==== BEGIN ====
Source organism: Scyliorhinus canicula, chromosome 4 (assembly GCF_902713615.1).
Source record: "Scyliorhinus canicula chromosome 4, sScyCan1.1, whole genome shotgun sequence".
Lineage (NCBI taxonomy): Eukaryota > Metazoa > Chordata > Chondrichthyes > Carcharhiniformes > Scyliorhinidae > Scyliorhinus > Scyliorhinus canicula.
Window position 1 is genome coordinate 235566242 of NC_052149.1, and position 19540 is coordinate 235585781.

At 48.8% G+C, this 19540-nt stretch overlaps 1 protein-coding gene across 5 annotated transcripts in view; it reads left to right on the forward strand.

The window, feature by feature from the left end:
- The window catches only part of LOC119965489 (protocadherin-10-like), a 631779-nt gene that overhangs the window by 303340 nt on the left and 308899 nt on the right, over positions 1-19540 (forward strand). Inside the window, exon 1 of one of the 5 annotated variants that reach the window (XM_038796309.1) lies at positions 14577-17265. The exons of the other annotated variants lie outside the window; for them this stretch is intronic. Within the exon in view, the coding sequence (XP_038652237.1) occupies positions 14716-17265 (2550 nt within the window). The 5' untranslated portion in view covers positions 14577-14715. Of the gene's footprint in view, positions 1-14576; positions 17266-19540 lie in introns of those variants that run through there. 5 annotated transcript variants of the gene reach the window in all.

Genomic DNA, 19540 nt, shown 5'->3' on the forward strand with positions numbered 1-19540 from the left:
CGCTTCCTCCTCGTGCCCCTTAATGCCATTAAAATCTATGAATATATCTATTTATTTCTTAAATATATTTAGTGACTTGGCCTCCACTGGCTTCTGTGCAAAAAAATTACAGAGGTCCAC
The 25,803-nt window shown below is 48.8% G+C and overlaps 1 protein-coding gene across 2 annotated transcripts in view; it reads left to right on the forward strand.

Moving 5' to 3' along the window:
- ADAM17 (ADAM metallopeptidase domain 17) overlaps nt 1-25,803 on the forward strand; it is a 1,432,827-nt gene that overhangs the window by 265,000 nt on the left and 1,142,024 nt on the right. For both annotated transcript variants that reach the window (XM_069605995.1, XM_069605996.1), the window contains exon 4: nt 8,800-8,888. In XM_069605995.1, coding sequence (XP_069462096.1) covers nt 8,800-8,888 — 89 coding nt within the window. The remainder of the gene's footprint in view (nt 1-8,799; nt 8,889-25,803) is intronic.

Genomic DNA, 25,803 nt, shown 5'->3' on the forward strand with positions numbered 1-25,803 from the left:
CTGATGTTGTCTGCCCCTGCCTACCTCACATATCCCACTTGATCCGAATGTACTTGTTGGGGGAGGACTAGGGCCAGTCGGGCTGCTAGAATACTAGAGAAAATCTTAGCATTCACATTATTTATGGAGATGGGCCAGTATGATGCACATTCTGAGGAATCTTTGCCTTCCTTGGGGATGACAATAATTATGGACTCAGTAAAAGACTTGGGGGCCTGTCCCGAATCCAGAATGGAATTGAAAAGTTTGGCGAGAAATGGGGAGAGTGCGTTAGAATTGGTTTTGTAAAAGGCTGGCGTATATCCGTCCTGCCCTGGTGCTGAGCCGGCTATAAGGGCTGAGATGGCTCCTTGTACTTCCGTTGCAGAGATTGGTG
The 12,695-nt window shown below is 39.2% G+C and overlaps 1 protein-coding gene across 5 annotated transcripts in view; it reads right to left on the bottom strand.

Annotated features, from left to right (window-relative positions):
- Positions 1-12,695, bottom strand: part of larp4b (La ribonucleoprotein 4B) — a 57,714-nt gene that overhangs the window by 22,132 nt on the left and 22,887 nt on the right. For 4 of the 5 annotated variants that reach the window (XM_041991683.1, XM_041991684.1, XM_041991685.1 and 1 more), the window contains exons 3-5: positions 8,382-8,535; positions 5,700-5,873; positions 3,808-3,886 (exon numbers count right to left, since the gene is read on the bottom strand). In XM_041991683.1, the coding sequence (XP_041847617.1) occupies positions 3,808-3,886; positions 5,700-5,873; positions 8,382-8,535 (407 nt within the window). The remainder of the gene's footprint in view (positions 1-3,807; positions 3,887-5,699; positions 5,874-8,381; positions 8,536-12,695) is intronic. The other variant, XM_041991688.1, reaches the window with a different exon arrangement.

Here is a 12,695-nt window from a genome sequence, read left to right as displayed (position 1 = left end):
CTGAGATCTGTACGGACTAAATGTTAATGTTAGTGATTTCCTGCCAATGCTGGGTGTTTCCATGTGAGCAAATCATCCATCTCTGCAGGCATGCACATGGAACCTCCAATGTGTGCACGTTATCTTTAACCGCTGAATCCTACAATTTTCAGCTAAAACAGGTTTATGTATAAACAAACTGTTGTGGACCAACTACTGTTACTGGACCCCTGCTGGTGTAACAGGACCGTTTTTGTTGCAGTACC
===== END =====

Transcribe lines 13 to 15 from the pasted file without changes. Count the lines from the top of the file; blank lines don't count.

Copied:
Genomic DNA, 25,803 nt, shown 5'->3' on the forward strand with positions numbered 1-25,803 from the left:
CTGATGTTGTCTGCCCCTGCCTACCTCACATATCCCACTTGATCCGAATGTACTTGTTGGGGGAGGACTAGGGCCAGTCGGGCTGCTAGAATACTAGAGAAAATCTTAGCATTCACATTATTTATGGAGATGGGCCAGTATGATGCACATTCTGAGGAATCTTTGCCTTCCTTGGGGATGACAATAATTATGGACTCAGTAAAAGACTTGGGGGCCTGTCCCGAATCCAGAATGGAATTGAAAAGTTTGGCGAGAAATGGGGAGAGTGCGTTAGAATTGGTTTTGTAAAAGGCTGGCGTATATCCGTCCTGCCCTGGTGCTGAGCCGGCTATAAGGGCTGAGATGGCTCCTTGTACTTCCGTTGCAGAGATTGGTG
The 12,695-nt window shown below is 39.2% G+C and overlaps 1 protein-coding gene across 5 annotated transcripts in view; it reads right to left on the bottom strand.